The final quarter of 2018 was subject to an unusually high number of negative forces which created a perfect storm for financial markets. The determination of the Federal Reserve to “normalise” US short term interest rates, ongoing trade spats between the US and China, fears about European and Chinese economic weakness, the Italian budget dispute and Italian debt (Italy is the third largest government bond market in the world), the US government shutdown and last, but certainly not least, the ongoing Brexit negotiations all played their part in undermining investor confidence. The response was a series of market jitters. The MSCI World equity Index fell by 5.4% in sterling terms in October and after a brief rally in November, this was followed by a fall of 7.4% in December. It was the second worst December on record for stock market investors.
Market Commentators frequently referred to these falls as “turmoil”, but stock market history suggests that falls of this magnitude are more normal than people realise. A better example of what might reasonably be described as market turmoil was the so-called “Black Monday” on 19th October, when the Dow Jones Industrial Average Index fell more than 20% in a SINGLE day. That was indeed traumatic.
It is also true that falling stock markets are part of the regular stock market cycles we have always seen. In fact, stock markets that don’t have periods of falling prices are incredibly abnormal.
But 2018 is behind us and most investors are, quite rightly, now asking ‘where do we go from here?’. Financial markets have already regained some of their poise in January having recovered from the December lows. Indeed, a negative year makes forecasting both easier and more certain because, using Stock Market history as a guide, two successive negative years have only ever happened during either a global recession or a world war. We at Clarion do not expect either of these events to occur in the foreseeable future.
Even if there is a panicky new plunge to test the stock market lows of Christmas Eve that some commentators may call a bear market, it is unlikely to matter, as corrections and bear markets usually end after the super sharp falls of the type experienced in December. Using the US’S S&P 500 index since 1925, stock markets have averaged a 12.4% gain in the years following a negative year.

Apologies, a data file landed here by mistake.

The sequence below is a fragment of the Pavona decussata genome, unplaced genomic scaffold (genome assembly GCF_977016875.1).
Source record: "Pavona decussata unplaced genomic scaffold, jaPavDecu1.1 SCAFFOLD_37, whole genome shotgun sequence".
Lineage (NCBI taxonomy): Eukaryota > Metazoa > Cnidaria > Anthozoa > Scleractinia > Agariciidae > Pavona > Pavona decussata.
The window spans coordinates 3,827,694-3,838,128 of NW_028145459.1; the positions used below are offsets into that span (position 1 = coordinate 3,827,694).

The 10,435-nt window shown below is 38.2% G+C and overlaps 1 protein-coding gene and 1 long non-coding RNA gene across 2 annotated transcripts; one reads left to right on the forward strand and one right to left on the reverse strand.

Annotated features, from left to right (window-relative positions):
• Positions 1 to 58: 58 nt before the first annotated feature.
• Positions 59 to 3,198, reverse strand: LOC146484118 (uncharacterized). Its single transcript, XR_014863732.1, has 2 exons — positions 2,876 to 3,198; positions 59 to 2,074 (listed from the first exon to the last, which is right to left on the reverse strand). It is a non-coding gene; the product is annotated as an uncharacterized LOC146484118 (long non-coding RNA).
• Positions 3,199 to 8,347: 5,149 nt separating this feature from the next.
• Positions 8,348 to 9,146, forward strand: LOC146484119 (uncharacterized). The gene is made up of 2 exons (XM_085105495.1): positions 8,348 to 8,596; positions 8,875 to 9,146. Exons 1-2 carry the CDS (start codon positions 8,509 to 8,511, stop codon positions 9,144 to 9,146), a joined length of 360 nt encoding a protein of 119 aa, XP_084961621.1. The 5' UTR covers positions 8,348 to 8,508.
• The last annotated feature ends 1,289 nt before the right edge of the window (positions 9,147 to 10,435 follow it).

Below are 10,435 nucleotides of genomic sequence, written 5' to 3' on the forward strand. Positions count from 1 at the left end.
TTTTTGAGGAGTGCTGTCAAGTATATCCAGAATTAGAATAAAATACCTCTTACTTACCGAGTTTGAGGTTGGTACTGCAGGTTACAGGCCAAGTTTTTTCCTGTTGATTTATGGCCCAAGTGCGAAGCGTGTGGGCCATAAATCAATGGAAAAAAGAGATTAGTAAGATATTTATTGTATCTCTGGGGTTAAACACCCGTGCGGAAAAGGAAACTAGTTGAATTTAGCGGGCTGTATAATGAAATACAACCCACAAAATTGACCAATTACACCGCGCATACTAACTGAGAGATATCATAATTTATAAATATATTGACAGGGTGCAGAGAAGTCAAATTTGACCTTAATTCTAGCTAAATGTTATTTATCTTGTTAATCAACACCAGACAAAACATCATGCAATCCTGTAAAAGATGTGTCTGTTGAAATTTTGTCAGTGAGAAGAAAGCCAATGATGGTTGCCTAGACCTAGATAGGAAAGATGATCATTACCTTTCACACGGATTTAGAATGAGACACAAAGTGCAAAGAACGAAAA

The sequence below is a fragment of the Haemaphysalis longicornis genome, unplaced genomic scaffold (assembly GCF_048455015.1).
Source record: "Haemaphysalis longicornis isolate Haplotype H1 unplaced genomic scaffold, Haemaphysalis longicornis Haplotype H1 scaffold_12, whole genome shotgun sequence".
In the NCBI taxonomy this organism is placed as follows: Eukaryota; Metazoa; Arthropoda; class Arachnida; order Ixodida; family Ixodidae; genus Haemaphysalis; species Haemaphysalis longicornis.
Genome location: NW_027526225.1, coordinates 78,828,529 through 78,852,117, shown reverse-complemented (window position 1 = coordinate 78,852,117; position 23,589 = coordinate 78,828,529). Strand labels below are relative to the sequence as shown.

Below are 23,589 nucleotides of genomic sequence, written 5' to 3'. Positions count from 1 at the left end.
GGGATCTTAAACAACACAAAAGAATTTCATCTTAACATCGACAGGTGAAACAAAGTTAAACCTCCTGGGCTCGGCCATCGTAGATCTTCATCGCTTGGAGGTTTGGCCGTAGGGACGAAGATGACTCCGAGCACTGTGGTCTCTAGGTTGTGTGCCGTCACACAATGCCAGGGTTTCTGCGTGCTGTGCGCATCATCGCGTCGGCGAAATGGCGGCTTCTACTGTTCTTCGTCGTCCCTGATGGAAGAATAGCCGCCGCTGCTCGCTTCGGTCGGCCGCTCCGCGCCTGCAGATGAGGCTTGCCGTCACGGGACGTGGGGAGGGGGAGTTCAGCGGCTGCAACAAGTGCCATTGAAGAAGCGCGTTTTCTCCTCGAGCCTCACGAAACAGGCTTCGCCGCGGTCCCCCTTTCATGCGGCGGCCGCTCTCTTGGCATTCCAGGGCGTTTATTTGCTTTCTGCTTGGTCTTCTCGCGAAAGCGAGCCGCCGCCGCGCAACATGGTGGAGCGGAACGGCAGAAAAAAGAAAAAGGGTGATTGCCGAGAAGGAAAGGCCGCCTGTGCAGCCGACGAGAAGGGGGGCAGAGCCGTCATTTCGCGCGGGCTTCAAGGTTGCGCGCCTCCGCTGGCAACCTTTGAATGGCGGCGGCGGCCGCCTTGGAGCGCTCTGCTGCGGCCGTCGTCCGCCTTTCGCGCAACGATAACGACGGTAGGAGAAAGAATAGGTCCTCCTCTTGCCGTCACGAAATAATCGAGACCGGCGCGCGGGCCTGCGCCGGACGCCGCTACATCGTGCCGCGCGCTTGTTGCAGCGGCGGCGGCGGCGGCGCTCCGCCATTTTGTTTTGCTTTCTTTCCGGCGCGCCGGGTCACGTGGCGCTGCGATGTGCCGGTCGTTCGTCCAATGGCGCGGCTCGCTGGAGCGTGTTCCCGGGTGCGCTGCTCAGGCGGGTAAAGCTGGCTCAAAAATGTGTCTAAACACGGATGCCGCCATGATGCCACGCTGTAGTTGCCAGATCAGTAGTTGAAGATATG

Many market commentators believe that the bad times will remain, but the falls in 2018 were sentiment driven and theories abound as to what drove the ugly returns; to paraphrase Albert Einstein, ‘theory can be distinct from actual reality.’ The pessimists ignore the positive economic backdrop with employment at multi year highs and purchasing managers indices showing continued growth in December with forward-looking orders expanding. When the politicians finally get on with Brexit, the fog will clear.
Global growth also continues. Commentators worry about high-profile weak spots but only five developed nations contracted in the third quarter of 2018—Germany, Italy, Sweden, Switzerland and Japan. Together they are just 14.5% of Global GDP. The growth of the other 85% more than offsets the laggards and many of their issues are temporary, for example the European Auto Industry’s backlog for new emissions standards and Japan’s natural disasters.
Meanwhile, global lending and money supply keep rising, fuelling investment. The growth in the M1 measure of the money stock in Europe and the UK is accelerating. This is a good lead indicator as accelerations in money growth in 2001-03, 2008-09 and 2012-15 all led to faster economic growth. When companies and households plan to buy big ticket items, they will move their assets from illiquid forms (which aren’t part of M1) into liquid assets, which are part of M1. Also, if readily spendable cash is rising for any reason—because incomes are rising—most people will be tempted to spend more. Either way, monetary growth is a reliable predictor of output growth. Of even more significance is the Conference Board’s Leading Economic Index series which is high and rising globally. This is one of the most reliable forward economic predictors available and it is rising for almost every major country.
Stock Market reaction to the negative sentiment in the final quarter of 2018 is bound to leave investors bruised and further volatility is certain to follow. However, we at Clarion are cautiously optimistic that we are unlikely to see another down year in 2019, always accepting of course that stock markets can be remarkably fickle being driven by the contrasting sentiments of greed and fear. With markets already off to a positive start we look forward to a more rewarding 2019 with better returns across the board.
If you’d like more information about this article, or any other aspect of our true lifelong financial planning, we’d be happy to hear from you. Please call +44 (0)1625 466 360 or email email@example.com.